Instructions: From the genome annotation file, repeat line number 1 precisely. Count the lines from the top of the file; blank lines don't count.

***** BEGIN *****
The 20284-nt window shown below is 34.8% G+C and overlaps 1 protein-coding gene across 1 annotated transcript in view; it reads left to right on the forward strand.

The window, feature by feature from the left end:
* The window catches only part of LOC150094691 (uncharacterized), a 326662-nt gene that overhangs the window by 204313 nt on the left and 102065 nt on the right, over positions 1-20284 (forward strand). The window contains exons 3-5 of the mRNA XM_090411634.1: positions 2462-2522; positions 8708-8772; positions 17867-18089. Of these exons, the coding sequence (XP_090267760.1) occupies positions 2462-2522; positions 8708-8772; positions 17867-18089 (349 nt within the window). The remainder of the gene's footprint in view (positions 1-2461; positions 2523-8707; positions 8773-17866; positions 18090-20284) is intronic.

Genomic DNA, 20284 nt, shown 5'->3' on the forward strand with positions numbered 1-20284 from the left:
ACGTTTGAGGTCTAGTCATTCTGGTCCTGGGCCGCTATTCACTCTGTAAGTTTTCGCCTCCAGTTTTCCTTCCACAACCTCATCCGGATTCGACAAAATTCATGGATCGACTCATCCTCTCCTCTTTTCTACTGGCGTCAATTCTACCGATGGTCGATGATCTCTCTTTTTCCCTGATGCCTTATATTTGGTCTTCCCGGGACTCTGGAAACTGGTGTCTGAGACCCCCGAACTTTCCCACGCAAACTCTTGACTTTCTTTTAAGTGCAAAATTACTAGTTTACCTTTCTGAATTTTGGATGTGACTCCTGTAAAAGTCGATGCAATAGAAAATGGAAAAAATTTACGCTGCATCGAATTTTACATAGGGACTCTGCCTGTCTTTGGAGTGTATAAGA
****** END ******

The 20284-nt window shown below is 34.8% G+C and overlaps 1 protein-coding gene across 1 annotated transcript in view; it reads left to right on the forward strand.